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Land O’Lakes Butter Ditches Iconic Native American Logo after 100 Years

Steve Palace
Land O Lakes butter
Land O Lakes butter

Land O’Lakes is dropping Native American star Mia. Not that she’s a real person! The illustrated “maiden” – kneeling and offering up dairy products – has been emblazoned on company packaging since Land O’Lakes was founded in 1921.

With the farming co-operative’s centenary coming up, the decision has been taken to retire this beloved if controversial image. A gradual phase out is happening, announced back in February via a statement. It’s expected Mia will have fully disappeared by the end of the year.

What will replace her? For a member-led organization, the answer is as simple as butter itself – Mia is gone but the land lives on. A painted image of the Minnesota countryside still features on the new packaging, together with the words “Farmer-Owned” and “Since 1921”.

Not that human life is out of the frame. Land O’Lakes stresses that “Some products, including stick butter, will also include photos of real Land O’Lakes farmers and co-op members”. President and CEO Beth Ford explains “As a farmer-owned co-op, we strongly feel the need to better connect the men and women who grow our food with those who consume it. Our farmer-to-fork structure gives us a unique ability to bridge this divide.”

Land O Lakes
Land O Lakes logo with Mia the Native American woman. Photo by Dustinlongstreth4real CC by 4.0

The move has been praised by some. “Native people are not mascots or logos” writes Lt Governor Peggy Flanagan of Minnesota. She’s only the second Native American woman to hold an elected post of statewide executive office. Ruth Buffalo of the North Dakota Legislature spoke to the Grand Forks Herald. She called Land O’Lakes decision “a good gesture and a step forward. But we can’t stop there. We as a whole need to keep pushing forward to address the underlying issues”.

Others think the company hasn’t gone far enough. Dr Adrienne Keene – an academic and activist who created the Native Appropriations blog – addresses Land O’Lakes’ relative silence on the Mia front. Keene tells the Minnesota Reformer “It could have been a very strong and positive message to have publicly said, ‘We realized after a hundred years that our image was harmful and so we decided to remove it’.”

Land O Lakes
Land O Lakes logo with Mia. Photo by Mike Mozart CC by 2.0

On the flipside, customers with access to social media are less than happy! As reported by Buzzfeed, one Twitter user types, “Your virtue signalling lost you some good customers who were always willing to pay more for your product.” The disgruntled dairy fan adds the hashtag: “#BuhByeLOL”.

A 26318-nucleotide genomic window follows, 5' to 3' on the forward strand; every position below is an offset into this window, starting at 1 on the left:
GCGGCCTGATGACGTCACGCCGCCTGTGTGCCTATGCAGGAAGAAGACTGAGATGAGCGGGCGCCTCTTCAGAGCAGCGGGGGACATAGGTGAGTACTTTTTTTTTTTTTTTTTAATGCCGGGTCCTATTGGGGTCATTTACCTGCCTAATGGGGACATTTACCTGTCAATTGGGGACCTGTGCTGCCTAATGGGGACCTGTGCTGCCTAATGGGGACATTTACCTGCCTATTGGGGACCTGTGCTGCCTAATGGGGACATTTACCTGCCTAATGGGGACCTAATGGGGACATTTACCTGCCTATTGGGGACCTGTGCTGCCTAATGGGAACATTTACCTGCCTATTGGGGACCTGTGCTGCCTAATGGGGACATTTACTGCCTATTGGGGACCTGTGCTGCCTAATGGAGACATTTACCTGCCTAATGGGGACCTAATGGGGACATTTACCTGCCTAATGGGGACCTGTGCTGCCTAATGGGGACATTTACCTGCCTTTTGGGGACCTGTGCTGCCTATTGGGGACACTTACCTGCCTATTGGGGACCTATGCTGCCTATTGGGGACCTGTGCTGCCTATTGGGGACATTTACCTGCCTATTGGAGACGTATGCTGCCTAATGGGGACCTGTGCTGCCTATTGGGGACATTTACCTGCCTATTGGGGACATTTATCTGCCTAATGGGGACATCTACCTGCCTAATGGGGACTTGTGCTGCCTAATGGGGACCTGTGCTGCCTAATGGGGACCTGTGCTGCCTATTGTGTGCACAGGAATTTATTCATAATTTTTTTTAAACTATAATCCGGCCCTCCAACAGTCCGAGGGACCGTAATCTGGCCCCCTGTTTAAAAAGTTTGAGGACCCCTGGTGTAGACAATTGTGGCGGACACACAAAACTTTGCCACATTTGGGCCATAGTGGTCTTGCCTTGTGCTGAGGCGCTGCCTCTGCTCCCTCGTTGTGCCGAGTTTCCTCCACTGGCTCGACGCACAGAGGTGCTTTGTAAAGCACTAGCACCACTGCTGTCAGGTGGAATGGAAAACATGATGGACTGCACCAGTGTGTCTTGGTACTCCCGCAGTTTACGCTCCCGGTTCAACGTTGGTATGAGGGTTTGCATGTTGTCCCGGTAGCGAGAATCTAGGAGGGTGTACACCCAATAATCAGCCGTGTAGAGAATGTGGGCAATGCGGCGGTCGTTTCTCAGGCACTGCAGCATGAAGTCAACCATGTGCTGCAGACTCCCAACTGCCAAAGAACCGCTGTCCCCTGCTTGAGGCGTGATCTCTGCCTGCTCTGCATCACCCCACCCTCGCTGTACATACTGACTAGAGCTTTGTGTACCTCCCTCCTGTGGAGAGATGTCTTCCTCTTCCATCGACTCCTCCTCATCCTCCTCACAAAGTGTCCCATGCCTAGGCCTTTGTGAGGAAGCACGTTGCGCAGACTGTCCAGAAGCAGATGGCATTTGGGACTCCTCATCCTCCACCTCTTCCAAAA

Another comment reads: “IT IS NOT RACIST. IT IS HERITAGE. IT IS A COMPLIMENT TO NATIVE AMERICANS WHO DID THINGS THE HARD, FRESH WAY.” This statement is arguably the strongest stuff: “I’m removing your product from my fridge. I’ll buy Walmart butter before I buy PC butter.” Ouch!

The Historically Speaking blog refers to Minnesota’s connection to Native American legend. “Minnehaha is a fictional Native American woman whose name translates to ‘laughing waters’ in Dakota” it writes. “In Native folklore, she was the lover of the male protagonist Hiawatha, until she met her untimely end in Henry Wadsworth Longfellow’s 1855 poem ‘The Song of Hiawatha.’” It’s thought Mia might possibly have been a tribute of sorts to Minnehaha.

The Story of Hiawatha – by Henry Wadsworth Longfellow – Illustrator M. L. Kirk – 1910

Land O’Lakes has made alterations to the character of Mia before. Originally created by artist Arthur C. Hanson, she was recently pictured in close up – her kneeling cut out of the design. Ojibwe artist Patrick DesJarlait reworked the image in the 1950s. Son Robert believes that while Mia definitely causes offence, he feels conflicted about her removal. The Star Tribune quotes him as saying: “We live in a politically correct time, so maybe it was time to get rid of it. It certainly devolved into a stereotype.”

Paul Chaat Smith, associate curator of the National Museum of the American Indian (Smithsonian), seconds that emotion, telling Smithsonian Magazine: “One wishes for an alternative besides stereotype or erasure.”

Related Article: The true story of Pocahontas is sadder and less romantic than the enduring myths

As Historically Speaking puts it, the 320 founders of Land O’Lakes wanted to highlight a local flavor anyway, so maybe this development isn’t so radical. “Ideally, they wanted their company’s image to resemble Minnesota’s rich culture and history” it says. “So, they decided to call upon Minnesotans themselves. People from across the state submitted their ideas and drawings to the MCCA. Inspired by Minnesota’s official catchphrase ‘Land of 10,000 Lakes,’ contestants Mrs. E.B. Foss and Mr. George L. Swift, sent in the award-winning name: Land O’Lakes, Inc.”

Mia was certainly an important part of the story. Her absence will be keenly felt by some and celebrated by others. As long as the product is good, sales should stay healthy enough.